The value of the FLCA’s pastures for wildlife depends upon the control of invasive plants and periodic mowing to maintain these areas as shrubland or early successional habitat. In 2005, we initiated an experiment aimed at enhancing the environment of the pastures by establishing small “islands” of native shrubs and small trees to provide food, shelter and nesting areas for indigenous birds, many of which are in decline in Massachusetts owing to the loss of appropriate habitat. Plants were selected mainly for the value of their fruit for shrubland birds, such as woodcock, ruffed grouse, whip-poor-will, black-billed cuckoo, brown thrasher, willow flycatcher, eastern kingbird, indigo bunting, eastern towhee, field sparrow, and chestnut-sided, blue-winged, and prairie warblers, many of which can be observed at the FLCA. A secondary objective of this program was esthetic as the plants we used produce attractive flowers in the spring as well as fruit later in the season. Shrub islands, each encompassing about 750 square feet, were introduced into Cooke’s Pasture in 2005, 2006 and 2007. A wide variety of plants–all New England natives–were tested for their ability to become established in this environment with little care except for occasional watering to supplement natural rainfall; they included red and black chokeberry, blueberry, winterberry, bayberry, spicebush, elderberry, serviceberry and several species of native dogwoods and viburnums. We have noted marked differences in the hardiness of the different species. Among those that have proved to be most robust are bayberry, winterberry, serviceberry, dogwoods and several species of viburnum. Owing to the encroachment of non-native invasive plant species in Cooke’s pasture, especially glossy buckthorn and spotted knapweed, we decided not to add further shrub islands at least until the invasives have been brought under control. We have, however, continued to maintain the three existing islands through annual pruning, removal of competitors, and limited replacement of plants that succumbed because of harsh weather or excessive browsing.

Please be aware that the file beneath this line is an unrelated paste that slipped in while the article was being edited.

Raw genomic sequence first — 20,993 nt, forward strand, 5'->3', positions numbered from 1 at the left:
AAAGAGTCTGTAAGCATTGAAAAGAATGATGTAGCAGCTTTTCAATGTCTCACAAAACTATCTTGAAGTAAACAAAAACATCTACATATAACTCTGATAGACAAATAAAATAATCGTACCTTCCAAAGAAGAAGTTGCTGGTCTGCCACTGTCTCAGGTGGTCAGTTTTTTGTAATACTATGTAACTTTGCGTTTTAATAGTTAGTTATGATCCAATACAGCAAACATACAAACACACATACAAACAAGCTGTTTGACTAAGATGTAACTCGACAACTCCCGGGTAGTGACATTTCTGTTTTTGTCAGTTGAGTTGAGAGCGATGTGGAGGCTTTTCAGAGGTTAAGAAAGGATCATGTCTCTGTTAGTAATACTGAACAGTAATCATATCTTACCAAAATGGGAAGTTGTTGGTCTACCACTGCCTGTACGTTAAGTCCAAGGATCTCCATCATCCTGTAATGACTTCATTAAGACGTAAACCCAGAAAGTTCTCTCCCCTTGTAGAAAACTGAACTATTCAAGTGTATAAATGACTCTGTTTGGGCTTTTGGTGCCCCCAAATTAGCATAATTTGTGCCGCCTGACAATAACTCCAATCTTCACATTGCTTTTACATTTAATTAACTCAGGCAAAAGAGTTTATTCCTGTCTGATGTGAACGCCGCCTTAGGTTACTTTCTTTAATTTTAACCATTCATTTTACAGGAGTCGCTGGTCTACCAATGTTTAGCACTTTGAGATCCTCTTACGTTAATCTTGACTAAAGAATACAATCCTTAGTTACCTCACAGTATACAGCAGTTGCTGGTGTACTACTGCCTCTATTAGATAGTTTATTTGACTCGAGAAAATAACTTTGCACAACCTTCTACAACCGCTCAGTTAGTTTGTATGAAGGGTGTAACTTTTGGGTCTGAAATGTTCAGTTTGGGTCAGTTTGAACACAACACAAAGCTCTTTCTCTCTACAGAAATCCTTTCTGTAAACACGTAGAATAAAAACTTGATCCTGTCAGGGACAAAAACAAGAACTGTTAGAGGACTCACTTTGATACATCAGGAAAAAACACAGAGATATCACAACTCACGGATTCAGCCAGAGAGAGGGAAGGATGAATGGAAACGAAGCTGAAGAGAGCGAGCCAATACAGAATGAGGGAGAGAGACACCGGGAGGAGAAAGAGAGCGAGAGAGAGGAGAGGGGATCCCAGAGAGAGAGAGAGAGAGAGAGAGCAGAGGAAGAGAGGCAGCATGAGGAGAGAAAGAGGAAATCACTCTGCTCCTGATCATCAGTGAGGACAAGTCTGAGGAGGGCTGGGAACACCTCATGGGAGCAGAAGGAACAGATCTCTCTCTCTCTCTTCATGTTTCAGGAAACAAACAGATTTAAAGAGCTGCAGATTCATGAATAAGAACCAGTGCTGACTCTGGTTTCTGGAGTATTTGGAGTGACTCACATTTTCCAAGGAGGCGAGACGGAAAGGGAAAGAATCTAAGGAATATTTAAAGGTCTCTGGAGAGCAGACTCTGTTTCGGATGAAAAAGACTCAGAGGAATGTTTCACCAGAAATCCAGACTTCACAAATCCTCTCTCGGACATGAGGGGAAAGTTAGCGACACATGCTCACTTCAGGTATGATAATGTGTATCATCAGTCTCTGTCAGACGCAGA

Maintenance of the Lake Fitzgerald Outflow Drain
Over the years, beavers have demonstrated enormous ingenuity in blocking the Fitzgerald Lake outflow drain, causing unacceptable rises in the lake level which sometimes left the canoe launch covered with several inches of water. In the summer of 2006, Mike Callahan of Beaver Solutions installed a wire fence around the drain to limit beaver access, but by the following spring, the beavers had completely plastered the fence with mud and vegetation, once more causing the lake level to rise. This time, Callahan installed a “pond leveler pipe” on the bottom of the lake that connects with the drain underwater. Happily, the beavers have not yet figured out how to block this pipe and the lake has remained at normal levels since that time. Nonetheless, the beavers have continued by pile up mud and debris on the surrounding fence. Though unsightly, Callahan recommends against removing this material as it diverts the beavers from engaging more destructive enterprises. In the meantime, Callahan checks the dam regularly to make sure that the beaver defense measures remain effective.